Cherry picking in reporting polls is only part of the problem. The much bigger concern is that almost every poll has a deep methodological flaw: It lumps all respondents together. Thus, figuring out what the no tax pledging Tea Partier likes best has equal weight to the preference of the Blue Dog or the socialist. A staunch Republican isn't going to vote for a Democrat in November; thus, tailoring messages to what everyone wants is a mushy middle strategy bound to fail. And yet Democrats just keep trying it.

The objective in November for every party is turnout -- not persuasion. There are very few mid-term voters who don't already feel strongly about their party; no pithy phrase is going to make them change teams at the end of the season. Politics is tribal -- if you show up in the off-season you're here to root for the home team, not to assess the field.

Further, sophisticated analyses of voter turnout indicate that messages that rile up the base -- that get them passionate about a politician -- are required, no matter what side of the political aisle. Not a toothless appeal to the greatest number, no matter their political leanings. Republicans have long understood and employed this approach. Democrats need to catch up. This means that even if "economic growth for all" rated most highly with everyone asked, this still wouldn't necessarily make it the go-to message for engaging a partisan base.

In fact, it's deeply fitting that the animal in Aesop's "Please All, Please None" fable was a donkey. This kind of, let's meet people where they are and actually say nothing, approach is the best summation of current Democratic strategy.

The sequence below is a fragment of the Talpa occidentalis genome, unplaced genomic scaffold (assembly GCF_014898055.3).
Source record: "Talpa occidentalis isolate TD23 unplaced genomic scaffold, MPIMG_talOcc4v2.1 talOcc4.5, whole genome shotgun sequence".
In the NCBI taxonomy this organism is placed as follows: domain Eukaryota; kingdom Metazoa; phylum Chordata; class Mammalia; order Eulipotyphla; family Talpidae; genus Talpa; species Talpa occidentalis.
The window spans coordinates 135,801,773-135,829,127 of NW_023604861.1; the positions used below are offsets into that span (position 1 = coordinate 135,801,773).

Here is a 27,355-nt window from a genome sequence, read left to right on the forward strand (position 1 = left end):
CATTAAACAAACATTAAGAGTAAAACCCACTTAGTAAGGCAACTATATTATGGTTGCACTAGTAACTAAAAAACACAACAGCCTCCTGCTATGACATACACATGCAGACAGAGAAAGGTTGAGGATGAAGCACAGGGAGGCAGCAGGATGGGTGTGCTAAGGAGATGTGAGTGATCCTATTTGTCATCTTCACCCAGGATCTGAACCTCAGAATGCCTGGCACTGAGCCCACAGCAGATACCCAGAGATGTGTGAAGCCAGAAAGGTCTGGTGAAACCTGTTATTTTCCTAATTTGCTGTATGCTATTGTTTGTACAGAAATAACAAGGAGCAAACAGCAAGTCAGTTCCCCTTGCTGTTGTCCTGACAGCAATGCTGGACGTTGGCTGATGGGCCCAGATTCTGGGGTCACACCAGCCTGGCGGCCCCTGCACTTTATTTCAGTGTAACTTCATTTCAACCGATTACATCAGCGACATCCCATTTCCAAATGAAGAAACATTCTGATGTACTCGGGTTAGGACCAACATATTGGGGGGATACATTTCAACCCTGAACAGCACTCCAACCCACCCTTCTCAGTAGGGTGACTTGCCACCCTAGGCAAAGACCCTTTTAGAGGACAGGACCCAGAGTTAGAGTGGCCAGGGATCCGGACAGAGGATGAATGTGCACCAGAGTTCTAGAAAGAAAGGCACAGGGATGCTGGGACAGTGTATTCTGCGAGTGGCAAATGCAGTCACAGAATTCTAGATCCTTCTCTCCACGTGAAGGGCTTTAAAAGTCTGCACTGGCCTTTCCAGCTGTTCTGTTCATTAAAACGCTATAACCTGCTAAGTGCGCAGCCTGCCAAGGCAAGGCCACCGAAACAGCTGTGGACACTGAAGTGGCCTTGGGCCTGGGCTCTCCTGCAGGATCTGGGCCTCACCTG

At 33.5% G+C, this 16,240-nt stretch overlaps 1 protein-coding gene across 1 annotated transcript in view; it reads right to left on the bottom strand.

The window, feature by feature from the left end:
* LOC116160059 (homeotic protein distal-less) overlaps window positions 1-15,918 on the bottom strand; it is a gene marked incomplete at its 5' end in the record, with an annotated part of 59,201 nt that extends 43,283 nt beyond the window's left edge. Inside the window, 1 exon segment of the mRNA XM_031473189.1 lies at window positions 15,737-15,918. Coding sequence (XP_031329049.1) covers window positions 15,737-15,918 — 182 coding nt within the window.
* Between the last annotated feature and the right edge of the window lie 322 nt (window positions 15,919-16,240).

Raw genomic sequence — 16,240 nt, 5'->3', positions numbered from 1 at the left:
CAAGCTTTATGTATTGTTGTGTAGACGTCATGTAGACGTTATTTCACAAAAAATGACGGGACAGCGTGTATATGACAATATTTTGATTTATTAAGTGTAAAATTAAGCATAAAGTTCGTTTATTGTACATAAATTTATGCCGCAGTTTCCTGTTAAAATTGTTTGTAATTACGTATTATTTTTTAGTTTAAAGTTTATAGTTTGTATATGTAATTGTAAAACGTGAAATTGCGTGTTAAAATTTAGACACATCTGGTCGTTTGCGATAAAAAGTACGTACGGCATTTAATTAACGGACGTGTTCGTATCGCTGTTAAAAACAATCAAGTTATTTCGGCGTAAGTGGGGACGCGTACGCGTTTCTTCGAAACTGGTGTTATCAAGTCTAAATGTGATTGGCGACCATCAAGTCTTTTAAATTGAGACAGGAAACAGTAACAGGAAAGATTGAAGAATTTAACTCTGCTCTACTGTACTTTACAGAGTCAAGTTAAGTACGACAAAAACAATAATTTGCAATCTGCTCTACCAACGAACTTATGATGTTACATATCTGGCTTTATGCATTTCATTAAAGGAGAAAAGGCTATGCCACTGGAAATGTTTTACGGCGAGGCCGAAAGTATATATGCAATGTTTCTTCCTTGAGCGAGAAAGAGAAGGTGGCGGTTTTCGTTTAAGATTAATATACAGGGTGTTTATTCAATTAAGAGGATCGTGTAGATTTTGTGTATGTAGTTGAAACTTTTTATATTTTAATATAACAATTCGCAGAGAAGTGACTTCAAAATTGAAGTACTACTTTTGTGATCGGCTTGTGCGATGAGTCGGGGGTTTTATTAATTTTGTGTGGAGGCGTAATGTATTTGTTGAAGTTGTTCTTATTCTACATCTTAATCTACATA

Unlike Republican voters, where many potential Democratic voters are during mid-terms is at home watching television. We need to figure out where they're capable of going and what it takes to get and keep them there.

Our own recent research on economic issues tells us a progressive approach is in order. What voting skeptics need to hear is recognition that their vote would mean appreciable differences in the economic struggles most Americans are facing.

Messages like "every working parent should get paid enough to care for their kids" and "Americans deserve more than a decent living, they deserve a decent life" test through the roof with our base and persuade that hotly desired middle.

Best of all, they alienate the opposition who would love more government of, by and for the 1 percent. They map onto a potential divide in our politics in a way that competing versions of "free pie" do not and cannot. This is proof they are not only good messages; they're genuinely progressive.

Our research also affirms there's one finding other polls nail. Talking about an abstraction like "inequality" doesn't work for anyone. If growth is a unicorn, inequality is gravity. You can't see it but it is the force that determines what flies and what sinks. A winning message names what it's like for people struggling to make ends meet and what we plan to do about it. We must describe the man-made origins, effects and solutions to inequality -- not the concept itself.